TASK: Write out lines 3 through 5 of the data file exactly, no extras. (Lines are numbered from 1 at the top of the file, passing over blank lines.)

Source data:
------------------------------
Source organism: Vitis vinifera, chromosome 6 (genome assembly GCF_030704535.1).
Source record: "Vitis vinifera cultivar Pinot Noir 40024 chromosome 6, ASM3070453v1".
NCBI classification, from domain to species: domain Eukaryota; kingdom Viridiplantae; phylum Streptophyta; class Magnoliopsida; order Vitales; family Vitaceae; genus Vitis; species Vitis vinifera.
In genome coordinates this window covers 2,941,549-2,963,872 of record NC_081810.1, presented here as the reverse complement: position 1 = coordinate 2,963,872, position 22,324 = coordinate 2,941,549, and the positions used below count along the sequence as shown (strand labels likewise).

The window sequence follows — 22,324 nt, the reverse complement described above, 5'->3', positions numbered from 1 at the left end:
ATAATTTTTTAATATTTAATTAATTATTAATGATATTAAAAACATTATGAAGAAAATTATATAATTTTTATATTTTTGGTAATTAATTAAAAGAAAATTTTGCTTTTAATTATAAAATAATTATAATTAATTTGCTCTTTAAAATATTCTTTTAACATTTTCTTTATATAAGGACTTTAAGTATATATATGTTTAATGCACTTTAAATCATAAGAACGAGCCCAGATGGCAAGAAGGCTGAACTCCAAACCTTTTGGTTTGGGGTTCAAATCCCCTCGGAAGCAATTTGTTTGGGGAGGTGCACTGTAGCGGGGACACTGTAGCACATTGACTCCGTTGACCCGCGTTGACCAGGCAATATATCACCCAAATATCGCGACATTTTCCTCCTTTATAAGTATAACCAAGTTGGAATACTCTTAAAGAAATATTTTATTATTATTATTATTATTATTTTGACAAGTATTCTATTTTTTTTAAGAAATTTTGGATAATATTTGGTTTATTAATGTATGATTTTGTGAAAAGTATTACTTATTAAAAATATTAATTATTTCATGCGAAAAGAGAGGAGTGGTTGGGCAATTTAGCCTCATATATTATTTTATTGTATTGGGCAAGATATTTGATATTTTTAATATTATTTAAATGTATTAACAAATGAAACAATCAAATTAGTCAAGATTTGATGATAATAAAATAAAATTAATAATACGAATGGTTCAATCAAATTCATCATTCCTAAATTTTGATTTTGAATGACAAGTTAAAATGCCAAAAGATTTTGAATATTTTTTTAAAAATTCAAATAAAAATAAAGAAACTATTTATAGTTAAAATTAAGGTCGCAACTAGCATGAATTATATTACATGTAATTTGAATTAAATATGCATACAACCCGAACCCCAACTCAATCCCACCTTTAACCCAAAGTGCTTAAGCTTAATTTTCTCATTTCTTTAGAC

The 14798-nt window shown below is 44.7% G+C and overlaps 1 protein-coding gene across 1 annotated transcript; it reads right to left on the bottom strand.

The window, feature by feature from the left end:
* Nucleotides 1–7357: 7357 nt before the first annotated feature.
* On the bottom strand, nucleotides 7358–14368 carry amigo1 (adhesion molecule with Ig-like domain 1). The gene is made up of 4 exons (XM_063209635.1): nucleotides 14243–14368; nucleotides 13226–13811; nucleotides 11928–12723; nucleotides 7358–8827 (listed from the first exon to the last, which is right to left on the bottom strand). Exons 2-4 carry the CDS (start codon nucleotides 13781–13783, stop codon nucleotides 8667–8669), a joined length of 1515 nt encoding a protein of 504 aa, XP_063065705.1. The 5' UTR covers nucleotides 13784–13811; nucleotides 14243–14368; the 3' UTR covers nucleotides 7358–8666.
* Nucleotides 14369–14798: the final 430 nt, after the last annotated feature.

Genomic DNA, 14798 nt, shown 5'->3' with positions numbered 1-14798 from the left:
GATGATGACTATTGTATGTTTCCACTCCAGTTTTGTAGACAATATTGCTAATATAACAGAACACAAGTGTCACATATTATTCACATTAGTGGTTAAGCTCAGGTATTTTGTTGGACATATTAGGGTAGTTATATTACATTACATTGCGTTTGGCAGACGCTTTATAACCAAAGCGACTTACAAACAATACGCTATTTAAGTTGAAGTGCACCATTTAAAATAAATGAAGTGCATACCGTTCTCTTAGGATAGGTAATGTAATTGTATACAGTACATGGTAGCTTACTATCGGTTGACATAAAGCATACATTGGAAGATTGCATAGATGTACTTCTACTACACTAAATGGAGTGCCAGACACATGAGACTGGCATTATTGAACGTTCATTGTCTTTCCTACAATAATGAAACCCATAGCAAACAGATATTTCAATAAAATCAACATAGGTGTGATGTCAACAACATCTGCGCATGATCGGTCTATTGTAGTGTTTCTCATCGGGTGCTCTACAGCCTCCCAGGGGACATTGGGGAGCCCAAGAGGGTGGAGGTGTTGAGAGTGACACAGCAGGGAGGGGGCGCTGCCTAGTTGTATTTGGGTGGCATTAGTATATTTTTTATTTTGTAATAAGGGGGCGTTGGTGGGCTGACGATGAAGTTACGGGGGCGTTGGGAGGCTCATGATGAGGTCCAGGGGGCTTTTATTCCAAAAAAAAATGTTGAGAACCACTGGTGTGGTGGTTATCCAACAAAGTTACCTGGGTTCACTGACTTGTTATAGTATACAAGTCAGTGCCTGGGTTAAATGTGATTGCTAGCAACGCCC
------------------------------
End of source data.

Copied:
NCBI classification, from domain to species: domain Eukaryota; kingdom Viridiplantae; phylum Streptophyta; class Magnoliopsida; order Vitales; family Vitaceae; genus Vitis; species Vitis vinifera.
In genome coordinates this window covers 2,941,549-2,963,872 of record NC_081810.1, presented here as the reverse complement: position 1 = coordinate 2,963,872, position 22,324 = coordinate 2,941,549, and the positions used below count along the sequence as shown (strand labels likewise).

The window sequence follows — 22,324 nt, the reverse complement described above, 5'->3', positions numbered from 1 at the left end: